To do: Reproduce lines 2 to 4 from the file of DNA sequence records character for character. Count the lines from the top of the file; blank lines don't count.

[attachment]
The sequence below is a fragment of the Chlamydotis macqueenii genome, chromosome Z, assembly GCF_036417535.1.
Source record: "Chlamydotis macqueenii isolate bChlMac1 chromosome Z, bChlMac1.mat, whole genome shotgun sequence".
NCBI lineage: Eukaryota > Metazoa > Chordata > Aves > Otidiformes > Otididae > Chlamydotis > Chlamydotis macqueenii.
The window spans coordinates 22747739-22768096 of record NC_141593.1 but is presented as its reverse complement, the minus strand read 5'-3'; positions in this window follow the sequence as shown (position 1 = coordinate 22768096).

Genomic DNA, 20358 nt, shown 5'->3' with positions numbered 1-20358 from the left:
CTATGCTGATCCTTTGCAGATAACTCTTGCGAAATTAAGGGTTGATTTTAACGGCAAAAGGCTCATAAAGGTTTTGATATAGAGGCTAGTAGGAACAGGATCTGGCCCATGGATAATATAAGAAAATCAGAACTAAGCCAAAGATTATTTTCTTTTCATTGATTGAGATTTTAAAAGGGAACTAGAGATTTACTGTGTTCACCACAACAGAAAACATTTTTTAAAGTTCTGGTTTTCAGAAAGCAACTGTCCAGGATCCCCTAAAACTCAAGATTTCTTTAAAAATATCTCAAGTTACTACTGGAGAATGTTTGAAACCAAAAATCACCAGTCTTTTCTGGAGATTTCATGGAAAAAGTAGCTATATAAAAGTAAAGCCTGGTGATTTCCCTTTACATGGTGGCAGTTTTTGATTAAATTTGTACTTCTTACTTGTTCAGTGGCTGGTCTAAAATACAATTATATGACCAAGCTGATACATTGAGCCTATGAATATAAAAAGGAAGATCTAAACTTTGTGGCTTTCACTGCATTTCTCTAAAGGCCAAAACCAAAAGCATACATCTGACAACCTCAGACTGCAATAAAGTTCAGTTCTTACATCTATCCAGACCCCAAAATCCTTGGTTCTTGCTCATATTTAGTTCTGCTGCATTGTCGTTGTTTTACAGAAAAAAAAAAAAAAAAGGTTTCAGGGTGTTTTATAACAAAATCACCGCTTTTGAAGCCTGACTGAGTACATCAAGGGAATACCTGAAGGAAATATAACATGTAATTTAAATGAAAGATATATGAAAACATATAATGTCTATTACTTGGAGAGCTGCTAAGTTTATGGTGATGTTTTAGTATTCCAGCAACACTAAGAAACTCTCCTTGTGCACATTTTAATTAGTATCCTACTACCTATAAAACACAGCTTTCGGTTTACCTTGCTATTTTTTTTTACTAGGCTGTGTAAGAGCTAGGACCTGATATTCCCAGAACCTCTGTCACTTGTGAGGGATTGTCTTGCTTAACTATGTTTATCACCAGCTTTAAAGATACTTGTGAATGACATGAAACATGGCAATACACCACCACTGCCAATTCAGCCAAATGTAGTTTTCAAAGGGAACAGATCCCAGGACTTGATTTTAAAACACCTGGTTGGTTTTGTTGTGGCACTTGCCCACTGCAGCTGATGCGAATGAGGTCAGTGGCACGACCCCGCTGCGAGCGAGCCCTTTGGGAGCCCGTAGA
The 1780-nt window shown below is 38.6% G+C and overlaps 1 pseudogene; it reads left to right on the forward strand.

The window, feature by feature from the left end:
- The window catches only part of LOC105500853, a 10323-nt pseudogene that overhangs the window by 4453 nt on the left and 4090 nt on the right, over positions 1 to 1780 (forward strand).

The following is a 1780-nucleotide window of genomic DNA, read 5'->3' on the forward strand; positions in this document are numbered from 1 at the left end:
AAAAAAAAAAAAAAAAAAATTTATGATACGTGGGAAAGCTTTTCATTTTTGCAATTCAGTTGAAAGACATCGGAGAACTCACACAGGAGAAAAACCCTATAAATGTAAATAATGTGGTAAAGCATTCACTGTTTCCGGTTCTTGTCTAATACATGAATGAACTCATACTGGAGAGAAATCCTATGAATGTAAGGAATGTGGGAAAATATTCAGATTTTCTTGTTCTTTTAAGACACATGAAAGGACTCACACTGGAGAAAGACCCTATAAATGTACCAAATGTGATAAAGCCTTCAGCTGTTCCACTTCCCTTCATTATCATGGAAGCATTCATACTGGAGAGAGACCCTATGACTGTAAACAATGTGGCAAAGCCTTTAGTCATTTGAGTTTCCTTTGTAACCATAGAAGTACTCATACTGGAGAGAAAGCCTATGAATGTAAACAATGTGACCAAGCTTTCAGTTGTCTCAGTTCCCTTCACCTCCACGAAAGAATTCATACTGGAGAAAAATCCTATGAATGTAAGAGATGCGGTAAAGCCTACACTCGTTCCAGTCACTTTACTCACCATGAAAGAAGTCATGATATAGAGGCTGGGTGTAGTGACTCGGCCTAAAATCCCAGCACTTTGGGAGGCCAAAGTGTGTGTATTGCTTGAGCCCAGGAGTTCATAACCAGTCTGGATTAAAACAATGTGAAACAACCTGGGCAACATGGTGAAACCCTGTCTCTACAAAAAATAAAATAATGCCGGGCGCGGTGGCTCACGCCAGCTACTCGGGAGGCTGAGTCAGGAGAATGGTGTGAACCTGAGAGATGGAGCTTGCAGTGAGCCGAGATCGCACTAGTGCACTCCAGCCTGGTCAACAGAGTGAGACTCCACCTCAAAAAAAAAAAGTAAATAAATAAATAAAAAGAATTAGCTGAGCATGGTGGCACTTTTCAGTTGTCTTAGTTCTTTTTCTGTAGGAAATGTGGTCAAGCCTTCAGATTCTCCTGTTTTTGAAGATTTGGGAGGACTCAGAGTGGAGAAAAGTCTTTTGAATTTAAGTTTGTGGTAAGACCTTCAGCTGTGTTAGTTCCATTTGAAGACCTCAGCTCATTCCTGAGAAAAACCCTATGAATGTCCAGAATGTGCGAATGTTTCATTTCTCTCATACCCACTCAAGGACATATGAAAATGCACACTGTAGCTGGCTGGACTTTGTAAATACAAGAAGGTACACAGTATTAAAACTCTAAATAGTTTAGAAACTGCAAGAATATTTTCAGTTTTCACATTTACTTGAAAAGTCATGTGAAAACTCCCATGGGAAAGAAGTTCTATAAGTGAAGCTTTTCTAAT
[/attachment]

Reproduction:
Source record: "Chlamydotis macqueenii isolate bChlMac1 chromosome Z, bChlMac1.mat, whole genome shotgun sequence".
NCBI lineage: Eukaryota > Metazoa > Chordata > Aves > Otidiformes > Otididae > Chlamydotis > Chlamydotis macqueenii.
The window spans coordinates 22747739-22768096 of record NC_141593.1 but is presented as its reverse complement, the minus strand read 5'-3'; positions in this window follow the sequence as shown (position 1 = coordinate 22768096).